Oh, and Rand also liked Kipling's poems. She singled out "When Earth's Last Picture is Painted" as one of her favorites in the Q & A session of one of Peikoff's taped lectures.
And the "Objectivese" in the curriculum is easy to find. Take description of FC's Grammar and Writing Course:
"Nonfiction writing is a form of communicating one’s ideas clearly. Contrary to popular myth, good writing is neither 'inspirational' nor 'mystical.'”
Go to Rand's The Art of Fiction on page 2:
"What is colloqually called 'inspiration' . . . is actually the subconscious summing up of the premises and intentions you have set for yourself. . . . Most writers today . . . take the attitude of the worst medieval mystics."
Founders College is a lame attempt to save the world. Compare this cheesy project to another educational project (also by an objectivist). I am refering to Wikipedia. Which one will do more good to spread reason? (Which one already has?)
One project was created by a person with a passionate desire to create something good (Jimbo Wales) and the other is the product of nobodies copying ideas from peikoff's playbook on how to save the world.
That's just my opinion. I could be wrong. :-)
not that anybody will care especially, but... I'd bet that the curriculum, reading list(s), syllabi - such as they probably are - were created by Gary Hull, and remain his legacy & contribution to the project. So any ARI connexions go through that gate. Future mods to the program might not necessarily meet with his approval (dare I say sanction?)...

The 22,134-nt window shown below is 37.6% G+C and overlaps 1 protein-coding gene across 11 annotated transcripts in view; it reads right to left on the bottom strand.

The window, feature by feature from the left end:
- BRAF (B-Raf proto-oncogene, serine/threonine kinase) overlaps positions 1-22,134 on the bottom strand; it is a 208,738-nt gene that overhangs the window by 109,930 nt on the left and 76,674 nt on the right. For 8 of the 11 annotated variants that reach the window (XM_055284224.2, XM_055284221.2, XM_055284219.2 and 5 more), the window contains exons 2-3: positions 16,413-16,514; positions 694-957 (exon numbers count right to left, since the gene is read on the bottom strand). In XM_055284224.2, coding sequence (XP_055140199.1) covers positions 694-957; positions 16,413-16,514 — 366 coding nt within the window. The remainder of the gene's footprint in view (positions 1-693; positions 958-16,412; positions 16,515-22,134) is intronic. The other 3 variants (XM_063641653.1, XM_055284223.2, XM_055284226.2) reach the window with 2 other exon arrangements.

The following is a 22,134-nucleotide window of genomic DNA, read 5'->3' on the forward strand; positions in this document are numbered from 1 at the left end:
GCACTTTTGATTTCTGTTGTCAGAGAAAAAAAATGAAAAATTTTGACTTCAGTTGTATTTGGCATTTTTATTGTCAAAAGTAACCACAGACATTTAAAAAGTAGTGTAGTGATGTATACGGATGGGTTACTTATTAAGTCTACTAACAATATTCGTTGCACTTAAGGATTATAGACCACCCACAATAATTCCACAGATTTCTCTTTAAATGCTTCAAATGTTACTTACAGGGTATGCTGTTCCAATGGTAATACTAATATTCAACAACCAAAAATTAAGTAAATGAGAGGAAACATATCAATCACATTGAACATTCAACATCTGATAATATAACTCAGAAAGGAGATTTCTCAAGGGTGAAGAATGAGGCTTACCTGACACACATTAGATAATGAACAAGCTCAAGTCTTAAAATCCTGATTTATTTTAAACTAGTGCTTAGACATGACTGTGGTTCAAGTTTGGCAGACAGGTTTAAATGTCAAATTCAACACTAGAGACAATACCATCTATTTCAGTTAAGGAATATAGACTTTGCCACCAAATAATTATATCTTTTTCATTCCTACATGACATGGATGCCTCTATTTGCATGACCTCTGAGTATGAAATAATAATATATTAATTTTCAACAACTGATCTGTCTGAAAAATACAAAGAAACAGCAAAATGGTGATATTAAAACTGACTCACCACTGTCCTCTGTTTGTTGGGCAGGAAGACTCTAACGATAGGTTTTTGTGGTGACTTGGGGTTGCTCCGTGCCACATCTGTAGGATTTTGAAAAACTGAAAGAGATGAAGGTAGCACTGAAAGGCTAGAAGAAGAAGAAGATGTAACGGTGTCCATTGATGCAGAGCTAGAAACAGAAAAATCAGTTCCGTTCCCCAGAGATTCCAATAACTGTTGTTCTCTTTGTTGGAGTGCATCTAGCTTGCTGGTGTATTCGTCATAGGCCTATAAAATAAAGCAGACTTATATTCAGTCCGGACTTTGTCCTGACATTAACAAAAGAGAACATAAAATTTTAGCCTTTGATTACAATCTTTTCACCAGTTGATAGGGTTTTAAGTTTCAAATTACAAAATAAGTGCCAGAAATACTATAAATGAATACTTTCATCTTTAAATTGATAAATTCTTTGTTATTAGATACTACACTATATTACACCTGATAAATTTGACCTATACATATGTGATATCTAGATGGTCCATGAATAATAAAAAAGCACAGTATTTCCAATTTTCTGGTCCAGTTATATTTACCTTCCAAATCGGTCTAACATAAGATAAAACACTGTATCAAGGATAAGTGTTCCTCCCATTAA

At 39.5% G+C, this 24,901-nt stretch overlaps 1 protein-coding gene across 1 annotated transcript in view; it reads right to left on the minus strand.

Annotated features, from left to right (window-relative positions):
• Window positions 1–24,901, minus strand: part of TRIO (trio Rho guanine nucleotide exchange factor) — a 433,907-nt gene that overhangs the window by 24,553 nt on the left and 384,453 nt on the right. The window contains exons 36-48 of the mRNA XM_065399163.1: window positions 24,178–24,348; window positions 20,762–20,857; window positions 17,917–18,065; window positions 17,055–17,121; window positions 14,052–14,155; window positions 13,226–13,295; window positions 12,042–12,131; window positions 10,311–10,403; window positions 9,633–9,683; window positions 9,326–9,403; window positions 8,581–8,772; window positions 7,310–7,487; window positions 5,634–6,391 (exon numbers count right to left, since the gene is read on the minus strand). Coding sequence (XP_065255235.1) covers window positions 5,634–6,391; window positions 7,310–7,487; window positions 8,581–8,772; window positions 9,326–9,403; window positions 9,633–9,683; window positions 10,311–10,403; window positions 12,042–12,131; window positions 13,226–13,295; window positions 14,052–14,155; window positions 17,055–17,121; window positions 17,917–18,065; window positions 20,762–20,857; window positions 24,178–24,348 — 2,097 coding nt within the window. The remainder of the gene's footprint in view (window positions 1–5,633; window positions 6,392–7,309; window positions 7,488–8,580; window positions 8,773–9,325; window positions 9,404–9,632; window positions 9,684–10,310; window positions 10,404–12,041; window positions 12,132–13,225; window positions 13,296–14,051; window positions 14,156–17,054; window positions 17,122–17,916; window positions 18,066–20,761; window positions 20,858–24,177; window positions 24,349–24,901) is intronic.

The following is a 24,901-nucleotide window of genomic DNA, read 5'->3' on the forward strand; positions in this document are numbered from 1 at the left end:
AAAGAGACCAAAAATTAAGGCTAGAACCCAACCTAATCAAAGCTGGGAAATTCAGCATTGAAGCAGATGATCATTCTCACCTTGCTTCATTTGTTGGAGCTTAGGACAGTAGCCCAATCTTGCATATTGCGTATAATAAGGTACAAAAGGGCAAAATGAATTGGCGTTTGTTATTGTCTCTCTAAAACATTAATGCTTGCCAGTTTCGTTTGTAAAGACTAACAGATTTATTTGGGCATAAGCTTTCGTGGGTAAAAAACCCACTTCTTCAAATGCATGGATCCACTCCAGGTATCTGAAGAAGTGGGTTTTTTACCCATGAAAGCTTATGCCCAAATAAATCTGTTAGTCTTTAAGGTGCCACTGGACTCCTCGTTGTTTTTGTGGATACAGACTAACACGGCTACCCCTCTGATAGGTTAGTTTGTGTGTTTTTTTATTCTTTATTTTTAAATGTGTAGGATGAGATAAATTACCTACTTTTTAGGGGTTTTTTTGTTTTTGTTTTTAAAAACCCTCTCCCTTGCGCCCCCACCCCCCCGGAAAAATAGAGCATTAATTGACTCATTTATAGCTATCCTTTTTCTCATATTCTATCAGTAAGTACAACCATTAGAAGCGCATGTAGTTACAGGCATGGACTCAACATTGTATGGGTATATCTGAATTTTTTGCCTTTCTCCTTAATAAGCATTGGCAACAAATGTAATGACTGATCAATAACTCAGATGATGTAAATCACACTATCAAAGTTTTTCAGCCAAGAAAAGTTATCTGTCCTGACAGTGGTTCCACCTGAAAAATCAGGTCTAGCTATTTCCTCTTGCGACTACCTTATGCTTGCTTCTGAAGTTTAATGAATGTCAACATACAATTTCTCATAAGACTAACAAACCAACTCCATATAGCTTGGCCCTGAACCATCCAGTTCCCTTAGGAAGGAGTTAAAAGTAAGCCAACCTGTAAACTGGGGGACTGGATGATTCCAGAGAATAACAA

Hard to say, anon. The College, and the good Professor Garmong, seem reluctant to answer any straight questions, so your guess is as good as ours. My feeling is that if there's not an ARI influenced Objectivist curriculum in place, what do you need all those ARI influenced Objectivists as staff for? Plus isn't Dr Niblett in charge of his own curriculum? Is he going to merrily teach this frankly rather embarrassing legacy of Hull's for the foreseeable? We will see.
No doubt there are the land deals etc underneath this, as other commenters have speculated, which may or may not offset the Founders financial costs. But obviously whoever's got the chequebook can afford the odd folly such as this.
Actually, The school cannot afford to run itself. Ask Dr Niblett.
Charles Dickens' Tale of Two Cities was taught in Novels I.
The school has Objectivist leanings, but is not able to provide an explicitly Randian education, so there is some discrepancy.